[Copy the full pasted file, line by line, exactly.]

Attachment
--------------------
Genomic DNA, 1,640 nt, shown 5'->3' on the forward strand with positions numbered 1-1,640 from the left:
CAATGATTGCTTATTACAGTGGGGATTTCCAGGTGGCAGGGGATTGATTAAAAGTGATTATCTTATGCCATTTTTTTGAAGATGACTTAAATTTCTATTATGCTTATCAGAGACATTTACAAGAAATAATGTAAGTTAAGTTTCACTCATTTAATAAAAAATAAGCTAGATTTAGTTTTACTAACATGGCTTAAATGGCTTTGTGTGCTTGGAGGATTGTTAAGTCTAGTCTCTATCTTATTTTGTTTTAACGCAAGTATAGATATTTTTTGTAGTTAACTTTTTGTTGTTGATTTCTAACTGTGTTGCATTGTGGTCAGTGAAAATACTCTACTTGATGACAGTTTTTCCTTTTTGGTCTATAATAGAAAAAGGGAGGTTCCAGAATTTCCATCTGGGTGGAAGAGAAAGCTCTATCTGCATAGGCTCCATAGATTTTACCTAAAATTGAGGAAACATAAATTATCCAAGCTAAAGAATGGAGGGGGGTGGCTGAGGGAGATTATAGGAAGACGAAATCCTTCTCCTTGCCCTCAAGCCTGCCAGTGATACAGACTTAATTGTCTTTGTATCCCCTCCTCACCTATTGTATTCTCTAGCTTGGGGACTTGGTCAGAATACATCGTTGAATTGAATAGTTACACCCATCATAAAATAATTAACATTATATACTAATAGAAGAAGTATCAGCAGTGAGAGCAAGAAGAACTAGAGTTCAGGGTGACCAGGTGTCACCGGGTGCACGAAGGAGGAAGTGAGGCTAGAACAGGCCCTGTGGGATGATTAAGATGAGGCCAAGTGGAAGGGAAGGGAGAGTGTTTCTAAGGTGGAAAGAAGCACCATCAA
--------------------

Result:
Genomic DNA, 1,640 nt, shown 5'->3' on the forward strand with positions numbered 1-1,640 from the left:
CAATGATTGCTTATTACAGTGGGGATTTCCAGGTGGCAGGGGATTGATTAAAAGTGATTATCTTATGCCATTTTTTTGAAGATGACTTAAATTTCTATTATGCTTATCAGAGACATTTACAAGAAATAATGTAAGTTAAGTTTCACTCATTTAATAAAAAATAAGCTAGATTTAGTTTTACTAACATGGCTTAAATGGCTTTGTGTGCTTGGAGGATTGTTAAGTCTAGTCTCTATCTTATTTTGTTTTAACGCAAGTATAGATATTTTTTGTAGTTAACTTTTTGTTGTTGATTTCTAACTGTGTTGCATTGTGGTCAGTGAAAATACTCTACTTGATGACAGTTTTTCCTTTTTGGTCTATAATAGAAAAAGGGAGGTTCCAGAATTTCCATCTGGGTGGAAGAGAAAGCTCTATCTGCATAGGCTCCATAGATTTTACCTAAAATTGAGGAAACATAAATTATCCAAGCTAAAGAATGGAGGGGGGTGGCTGAGGGAGATTATAGGAAGACGAAATCCTTCTCCTTGCCCTCAAGCCTGCCAGTGATACAGACTTAATTGTCTTTGTATCCCCTCCTCACCTATTGTATTCTCTAGCTTGGGGACTTGGTCAGAATACATCGTTGAATTGAATAGTTACACCCATCATAAAATAATTAACATTATATACTAATAGAAGAAGTATCAGCAGTGAGAGCAAGAAGAACTAGAGTTCAGGGTGACCAGGTGTCACCGGGTGCACGAAGGAGGAAGTGAGGCTAGAACAGGCCCTGTGGGATGATTAAGATGAGGCCAAGTGGAAGGGAAGGGAGAGTGTTTCTAAGGTGGAAAGAAGCACCATCAA